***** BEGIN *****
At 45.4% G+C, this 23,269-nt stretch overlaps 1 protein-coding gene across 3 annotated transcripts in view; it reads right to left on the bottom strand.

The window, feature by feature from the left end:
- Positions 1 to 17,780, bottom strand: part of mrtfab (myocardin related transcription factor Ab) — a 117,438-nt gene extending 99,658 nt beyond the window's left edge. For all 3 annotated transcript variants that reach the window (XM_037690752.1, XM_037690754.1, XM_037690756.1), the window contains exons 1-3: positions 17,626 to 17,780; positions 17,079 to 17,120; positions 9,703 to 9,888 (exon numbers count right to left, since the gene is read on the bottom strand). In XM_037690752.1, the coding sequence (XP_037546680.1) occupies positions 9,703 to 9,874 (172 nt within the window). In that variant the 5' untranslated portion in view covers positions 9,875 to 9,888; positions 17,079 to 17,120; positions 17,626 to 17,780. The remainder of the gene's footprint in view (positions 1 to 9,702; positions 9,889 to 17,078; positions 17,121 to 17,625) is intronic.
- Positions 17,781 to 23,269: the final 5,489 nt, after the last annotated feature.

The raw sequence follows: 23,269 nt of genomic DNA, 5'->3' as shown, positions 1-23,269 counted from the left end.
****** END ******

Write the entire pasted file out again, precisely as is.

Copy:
At 45.4% G+C, this 23,269-nt stretch overlaps 1 protein-coding gene across 3 annotated transcripts in view; it reads right to left on the bottom strand.

The window, feature by feature from the left end:
- Positions 1 to 17,780, bottom strand: part of mrtfab (myocardin related transcription factor Ab) — a 117,438-nt gene extending 99,658 nt beyond the window's left edge. For all 3 annotated transcript variants that reach the window (XM_037690752.1, XM_037690754.1, XM_037690756.1), the window contains exons 1-3: positions 17,626 to 17,780; positions 17,079 to 17,120; positions 9,703 to 9,888 (exon numbers count right to left, since the gene is read on the bottom strand). In XM_037690752.1, the coding sequence (XP_037546680.1) occupies positions 9,703 to 9,874 (172 nt within the window). In that variant the 5' untranslated portion in view covers positions 9,875 to 9,888; positions 17,079 to 17,120; positions 17,626 to 17,780. The remainder of the gene's footprint in view (positions 1 to 9,702; positions 9,889 to 17,078; positions 17,121 to 17,625) is intronic.
- Positions 17,781 to 23,269: the final 5,489 nt, after the last annotated feature.

The raw sequence follows: 23,269 nt of genomic DNA, 5'->3' as shown, positions 1-23,269 counted from the left end.